6:4: “we too might walk in newness of life”: Paul says in 2 Corinthians 5:7: “ we walk by faith, not by sight” and in 2 Corinthians 5:17: “So if anyone is in Christ, there is a new creation: everything old has passed away; see, everything has become new!”. [CAB]
6:5: “been united with him”: Another syn word in Greek: synphytoi, literally grown together, as when a young branch is grafted onto a tree, it grows together with the tree and is nourished by it. [NJBC]
6:6: “our old self”: NJBC offers the self we once were.
6:6: “was crucified with him”: See also Galatians 2:20. In Galatians 5:24, Paul writes: “those who belong to Christ Jesus have crucified the flesh with its passions and desires”, and in Galatians 6:14: “May I never boast of anything except the cross of our Lord Jesus Christ, by which the world has been crucified to me, and I to the world”. [NJBC]
6:6: “the body of sin might be destroyed”: NJBC offers to do away with our sinful self. Probably the whole human is intended, both the former orientation of one’s very being and physical tendency to sin.
6:7: There are two possible meanings:
Both infer that a person’s status has changed.
6:8: “we have died with Christ”: i.e. through baptism. [NJBC]
6:8: “we believe”: New life is not something seen in the normal sense, but with the eyes of faith; however, as v. 4 suggests, we already enjoy a share in this life. In 2 Corinthians 4:11-12, Paul writes: “For while we live, we are always being given up to death for Jesus' sake, so that the life of Jesus may be made visible in our mortal flesh. So death is at work in us, but life in you”. [NJBC]
6:9: “Christ ... will never die again”: The parallel for the Christian is that he/she is freed from the finality of death. [NJBC]
6:10: “he died to sin”: In 2 Corinthians 5:21, Paul puts the point a little differently: “For our sake he made him to be sin who knew no sin, so that in him we might become the righteousness of God”. [NJBC]
6:10: “he lives to God”: Since his resurrection, Christ enjoys a new relationship with the Father, into which he also introduces all who are baptised. In Galatians 2:19, Paul says: “For through the law I died to the law, so that I might live to God. I have been crucified with Christ”. [NJBC]
6:11: “consider yourselves”: NJBC offers think of yourselves. He goes on to interpret the verse as saying: deepen your faith continually to become psychologically aware of your union with God.
Verses 24-25: The background of these verses is the Jewish scholastic system of the time. When a student had learnt all he could from a teacher, he either studied under another teacher or set himself up as a teacher himself - with a distinctive philosophy/theology or school of thinking.
Verse 24: “above”: BlkMt offers superior.
Verse 25: The subordinate (“disciple” or “slave”) cannot expect better treatment than his superior receives. Jesus the teacher and master has been ridiculed and opposed; the Cross lies ahead. The apostles can expect similar treatment, and must be ready to suffer what he suffers. [BlkMt]
Verse 25: “the master of the house”: Jesus is the master of the household of those committed to the Kingdom. [BlkMt]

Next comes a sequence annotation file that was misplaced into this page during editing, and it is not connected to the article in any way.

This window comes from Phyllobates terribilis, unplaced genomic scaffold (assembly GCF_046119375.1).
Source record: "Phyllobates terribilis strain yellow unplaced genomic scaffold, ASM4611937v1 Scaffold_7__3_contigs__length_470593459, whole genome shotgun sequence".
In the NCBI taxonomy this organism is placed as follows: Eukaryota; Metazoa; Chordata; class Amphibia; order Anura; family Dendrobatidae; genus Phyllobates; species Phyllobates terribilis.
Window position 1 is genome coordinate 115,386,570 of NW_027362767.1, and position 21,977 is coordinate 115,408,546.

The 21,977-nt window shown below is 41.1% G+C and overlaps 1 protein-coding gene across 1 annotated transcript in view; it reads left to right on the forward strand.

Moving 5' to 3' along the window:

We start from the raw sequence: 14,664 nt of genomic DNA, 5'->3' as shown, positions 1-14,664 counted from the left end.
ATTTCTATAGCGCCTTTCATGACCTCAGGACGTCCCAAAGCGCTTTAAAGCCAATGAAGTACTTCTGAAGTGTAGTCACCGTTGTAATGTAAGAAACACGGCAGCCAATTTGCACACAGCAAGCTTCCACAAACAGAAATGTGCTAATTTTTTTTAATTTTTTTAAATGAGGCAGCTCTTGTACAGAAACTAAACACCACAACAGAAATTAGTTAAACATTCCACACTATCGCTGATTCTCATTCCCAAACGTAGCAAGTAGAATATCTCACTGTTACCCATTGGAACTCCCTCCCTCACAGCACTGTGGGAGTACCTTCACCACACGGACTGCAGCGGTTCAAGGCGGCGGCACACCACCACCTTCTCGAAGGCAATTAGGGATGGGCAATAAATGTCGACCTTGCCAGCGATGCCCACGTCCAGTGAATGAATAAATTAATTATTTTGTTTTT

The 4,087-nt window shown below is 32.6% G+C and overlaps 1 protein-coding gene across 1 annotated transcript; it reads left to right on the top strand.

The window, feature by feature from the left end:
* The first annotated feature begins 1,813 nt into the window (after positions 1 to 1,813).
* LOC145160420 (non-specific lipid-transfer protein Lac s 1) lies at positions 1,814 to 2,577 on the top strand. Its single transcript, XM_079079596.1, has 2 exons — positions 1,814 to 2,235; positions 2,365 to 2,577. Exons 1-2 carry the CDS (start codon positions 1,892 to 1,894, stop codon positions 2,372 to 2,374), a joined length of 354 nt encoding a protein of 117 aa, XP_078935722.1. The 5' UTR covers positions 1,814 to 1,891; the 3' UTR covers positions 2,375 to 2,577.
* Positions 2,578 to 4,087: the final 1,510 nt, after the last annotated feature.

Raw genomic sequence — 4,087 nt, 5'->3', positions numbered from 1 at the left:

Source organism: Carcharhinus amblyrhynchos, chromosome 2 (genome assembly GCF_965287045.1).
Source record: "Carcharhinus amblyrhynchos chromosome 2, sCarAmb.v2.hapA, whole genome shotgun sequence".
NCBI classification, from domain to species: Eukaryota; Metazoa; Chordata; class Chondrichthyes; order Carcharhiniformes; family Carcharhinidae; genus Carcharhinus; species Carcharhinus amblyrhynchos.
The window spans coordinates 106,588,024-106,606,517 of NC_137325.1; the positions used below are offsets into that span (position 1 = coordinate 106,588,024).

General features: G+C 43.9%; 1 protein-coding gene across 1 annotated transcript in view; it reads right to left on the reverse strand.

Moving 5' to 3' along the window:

Verse 25: “Beelzebul”: He is obviously related to “Baal-zebub, the god of Ekron”, to whom Ahaziah sends messengers to seek a cure after he falls and is injured (see 2 Kings 1:2) and whom Elijah repudiates (see 2 Kings 1:6). [BlkMt] In 12:24, Jesus is accused of working with the prince of demons (Satan).
Verses 26-33: See also Luke 12:2-9.
Verse 26: On Judgement Day, all that is “secret” now (e.g. the wickedness of opponents, the loyalty or cowardice of disciples) will “become known”. [BlkMt]
Verse 28: Hebrews 10:29-31 speaks of the “punishment ... deserved by those who have spurned the Son of God ...” and then states: “It is a fearful thing to fall into the hands of the living God”. This verse seems to presuppose the Hellenistic idea of the immortality of the soul. 1 Timothy 6:16 says: “It is he alone who has immortality and dwells in unapproachable light, whom no one has ever seen or can see; to him be honour and eternal dominion”.
Verse 28: The disciples must not fear hostile people and so become silent or distort their witness. [BlkMt]
Verse 28: “destroy”: It is possible that the Greek means torment rather than annihilate.
Verse 28: “the soul”: i.e. one’s true self. [BlkMt]
Verse 28: “hell”: The Greek word is Gehenna. This was the valley of Hinnon (ge’Hinnon) outside Jerusalem where garbage (rubbish) was gathered and burned. Per 2 Kings 23:10, Hinnon had been the site of child sacrifice: see also Jeremiah 7:31; 19:5-6. It provided a physical reminder of the place of eternal punishment. See 1 Enoch 27:2; 90:24-26; 2 Esdras 7:36. [JBC]
Verses 29-33: See also 6:26-33.
Verse 29: “sparrows”: Sparrows were the cheapest form of life.
Verse 29: “apart from your Father”: BlkMt offers without your Father’s knowledge.
Verse 32: “acknowledges ... acknowledge”: BlkMt offers confesses ... confess.
Verse 33: Here the Father is the judge at the end of time.
Comments : Jesus gives a new interpretation to Micah 7:6: Micah 7:5-6 says: “Put no trust in a friend, have no confidence in a loved one; guard the doors of your mouth from her who lies in your embrace; for the son treats the father with contempt, the daughter rises up against her mother, the daughter-in-law against her mother-in-law; your enemies are members of your own household. But as for me, I will look to the LORD, I will wait for the God of my salvation; my God will hear me”.
Verses 34-38: While to Jesus the family has a basic role in society, a family is what God means it to be only if and when it is loyal to God. In 12:46-50, Jesus is told that his mother and brothers wish to see him. “Pointing to his disciples, he said, ‘Here are my mother and my brothers!’”. The stronger tie is to his mission. [BlkMt]